Human trafficking, one of the fastest growing crimes in Turkey, exists because it is profitable and persists in the absence of accountability. Efforts to combat human trafficking essentially came to a standstill after government corruption scandals in December 2013 and February 2014. During this time, the government purged tens of thousands of police officers, prosecutors, judges, and other state officials in retaliation for police investigations that uncovered corruption and links to sponsors of terrorism among high-level officials in the Justice and Development Party—including President Recep Tayyip Erdogan, his family members, ministers, high-level politicians and bureaucrats. The government’s retaliatory actions have decimated the law and justice systems, allowing human traffickers to operate virtually unimpeded. As the crackdown on law enforcement continues, Turkey continues to draw negative international attention. For example, in the U.S. State Department’s 2017 Trafficking in Persons Report, Turkey’s efforts to curb human trafficking were criticized.
Prior to the corruption scandal retaliation in late 2013, Turkey’s efforts to combat human trafficking were relatively effective. Ever since, the government’s priorities have been diverted, particularly to covering any further cases of corruption. This diversion of political will and resources has created a situation where human trafficking, amongst other crimes, can flourish.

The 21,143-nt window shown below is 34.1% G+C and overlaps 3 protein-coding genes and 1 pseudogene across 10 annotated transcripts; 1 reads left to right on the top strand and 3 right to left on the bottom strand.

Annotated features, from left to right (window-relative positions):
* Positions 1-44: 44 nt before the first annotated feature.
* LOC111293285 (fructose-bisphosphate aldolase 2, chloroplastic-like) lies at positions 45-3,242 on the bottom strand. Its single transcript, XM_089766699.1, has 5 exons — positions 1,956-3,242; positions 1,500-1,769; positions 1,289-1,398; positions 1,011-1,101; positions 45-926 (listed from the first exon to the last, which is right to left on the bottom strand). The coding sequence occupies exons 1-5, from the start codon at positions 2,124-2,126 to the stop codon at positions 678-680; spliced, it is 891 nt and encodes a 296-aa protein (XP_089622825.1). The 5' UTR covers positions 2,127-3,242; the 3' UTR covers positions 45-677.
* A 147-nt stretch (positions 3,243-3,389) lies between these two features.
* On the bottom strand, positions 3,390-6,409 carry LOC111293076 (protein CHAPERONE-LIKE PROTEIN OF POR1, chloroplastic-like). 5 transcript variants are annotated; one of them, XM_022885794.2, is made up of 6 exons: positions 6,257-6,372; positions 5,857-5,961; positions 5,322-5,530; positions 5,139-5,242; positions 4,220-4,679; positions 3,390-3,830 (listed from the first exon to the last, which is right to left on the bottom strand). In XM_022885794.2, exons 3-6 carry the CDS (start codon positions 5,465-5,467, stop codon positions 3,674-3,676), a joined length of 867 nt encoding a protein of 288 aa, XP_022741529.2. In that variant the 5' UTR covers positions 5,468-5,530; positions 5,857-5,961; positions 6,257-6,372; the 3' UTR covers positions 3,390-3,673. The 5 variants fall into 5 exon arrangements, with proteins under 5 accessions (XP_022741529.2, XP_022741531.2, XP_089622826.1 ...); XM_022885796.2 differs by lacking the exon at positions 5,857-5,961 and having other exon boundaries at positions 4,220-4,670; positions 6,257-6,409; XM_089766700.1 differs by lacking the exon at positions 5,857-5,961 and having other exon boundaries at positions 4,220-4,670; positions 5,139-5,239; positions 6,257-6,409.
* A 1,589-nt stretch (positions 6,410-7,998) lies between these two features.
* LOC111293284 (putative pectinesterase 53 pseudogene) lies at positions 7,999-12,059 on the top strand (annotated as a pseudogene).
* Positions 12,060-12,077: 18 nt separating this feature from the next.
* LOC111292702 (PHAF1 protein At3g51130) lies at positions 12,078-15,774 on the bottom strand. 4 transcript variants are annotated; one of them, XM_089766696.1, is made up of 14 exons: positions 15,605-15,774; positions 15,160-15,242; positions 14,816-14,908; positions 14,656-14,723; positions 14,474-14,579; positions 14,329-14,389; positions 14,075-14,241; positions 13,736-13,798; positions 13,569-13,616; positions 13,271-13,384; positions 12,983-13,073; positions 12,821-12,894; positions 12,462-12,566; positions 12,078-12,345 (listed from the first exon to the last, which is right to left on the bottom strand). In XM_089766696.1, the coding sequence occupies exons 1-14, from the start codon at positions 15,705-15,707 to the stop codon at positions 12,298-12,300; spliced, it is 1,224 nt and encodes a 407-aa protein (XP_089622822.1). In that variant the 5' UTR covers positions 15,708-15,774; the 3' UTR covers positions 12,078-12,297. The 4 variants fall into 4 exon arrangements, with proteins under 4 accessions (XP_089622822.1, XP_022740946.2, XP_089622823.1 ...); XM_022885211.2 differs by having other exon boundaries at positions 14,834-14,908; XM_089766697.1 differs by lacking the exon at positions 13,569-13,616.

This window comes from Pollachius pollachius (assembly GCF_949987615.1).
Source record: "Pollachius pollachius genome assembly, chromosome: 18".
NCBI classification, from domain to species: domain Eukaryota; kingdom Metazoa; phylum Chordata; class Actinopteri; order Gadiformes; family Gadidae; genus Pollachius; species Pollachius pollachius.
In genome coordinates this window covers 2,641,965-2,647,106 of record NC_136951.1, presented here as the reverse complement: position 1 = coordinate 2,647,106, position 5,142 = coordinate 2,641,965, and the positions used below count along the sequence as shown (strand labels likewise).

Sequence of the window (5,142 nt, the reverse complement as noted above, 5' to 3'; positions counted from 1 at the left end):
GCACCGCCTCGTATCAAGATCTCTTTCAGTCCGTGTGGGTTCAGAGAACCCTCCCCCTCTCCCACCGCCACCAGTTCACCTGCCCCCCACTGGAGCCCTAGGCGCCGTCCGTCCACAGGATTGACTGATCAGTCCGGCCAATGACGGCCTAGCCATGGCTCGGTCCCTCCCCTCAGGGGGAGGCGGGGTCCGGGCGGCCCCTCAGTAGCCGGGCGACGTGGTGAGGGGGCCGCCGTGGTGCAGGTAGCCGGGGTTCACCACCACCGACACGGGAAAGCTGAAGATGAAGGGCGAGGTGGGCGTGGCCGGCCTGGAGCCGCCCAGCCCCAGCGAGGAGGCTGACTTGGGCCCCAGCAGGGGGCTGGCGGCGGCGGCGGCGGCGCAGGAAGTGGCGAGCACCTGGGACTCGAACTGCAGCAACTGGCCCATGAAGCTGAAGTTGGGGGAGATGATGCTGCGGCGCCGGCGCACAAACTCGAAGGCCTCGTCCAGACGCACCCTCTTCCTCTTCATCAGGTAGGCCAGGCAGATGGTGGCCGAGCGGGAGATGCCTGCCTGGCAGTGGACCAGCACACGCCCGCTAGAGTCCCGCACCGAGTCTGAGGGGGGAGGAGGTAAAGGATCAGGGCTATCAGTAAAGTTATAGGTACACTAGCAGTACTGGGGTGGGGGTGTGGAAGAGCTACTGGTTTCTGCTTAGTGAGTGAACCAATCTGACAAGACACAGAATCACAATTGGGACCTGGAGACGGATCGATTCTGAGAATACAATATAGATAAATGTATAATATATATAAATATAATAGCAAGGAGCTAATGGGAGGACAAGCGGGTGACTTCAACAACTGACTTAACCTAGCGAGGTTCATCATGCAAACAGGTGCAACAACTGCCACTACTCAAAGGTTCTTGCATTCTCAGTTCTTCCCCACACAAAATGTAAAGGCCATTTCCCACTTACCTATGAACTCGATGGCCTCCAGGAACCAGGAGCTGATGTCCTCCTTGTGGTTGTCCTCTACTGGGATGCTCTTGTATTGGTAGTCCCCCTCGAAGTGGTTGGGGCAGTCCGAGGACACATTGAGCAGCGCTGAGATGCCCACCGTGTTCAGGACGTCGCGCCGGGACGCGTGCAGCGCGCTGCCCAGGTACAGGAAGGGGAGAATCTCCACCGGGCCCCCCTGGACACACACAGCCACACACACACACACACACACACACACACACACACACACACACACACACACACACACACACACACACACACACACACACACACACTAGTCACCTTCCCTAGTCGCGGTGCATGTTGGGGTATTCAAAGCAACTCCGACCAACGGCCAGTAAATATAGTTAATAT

The loss of institutional knowledge and experience as a result of the purges has left Turkey ill-equipped to fight human trafficking in many provinces. The province of Igdir, situated along Turkey’s far eastern border with neighboring Armenia, the Nakchivan Autonomous Region and Iran, serves as a hub for traffickers and their victims. Despite occupying one of the most productive agricultural areas in Turkey, the city is overrun with oil smuggling and human trafficking. Both crimes are normalized in the province, with many local people engaging in activities related to smuggling and trafficking. For example, the province has more than 20 hotels with nightclubs, hotspots for victims of trafficking forced to provide commercial sexual services.
Law enforcement officials in 2012 and 2013 used Igdir to develop a model for fighting human trafficking that could be used on both a national and a global level. As a result of these efforts, more than half of Turkey’s organized-crime investigations were conducted in Igdir. The investigations used wiretapping, surveillance, and the deployment of undercover agents.
The hotel owners in Igdir established these businesses in the late 1990s and transferred mostly Azeri victims from Azerbaijan. However, victims from Russia, Kyrgyzstan, Morocco, Armenia, Kazakhstan, and Uzbekistan have also been identified in Igdir. While Azeri victims were transferred to Igdir because of the hotel owners’ links to Azerbaijan, other nationalities were transferred as a result of relationships among victims.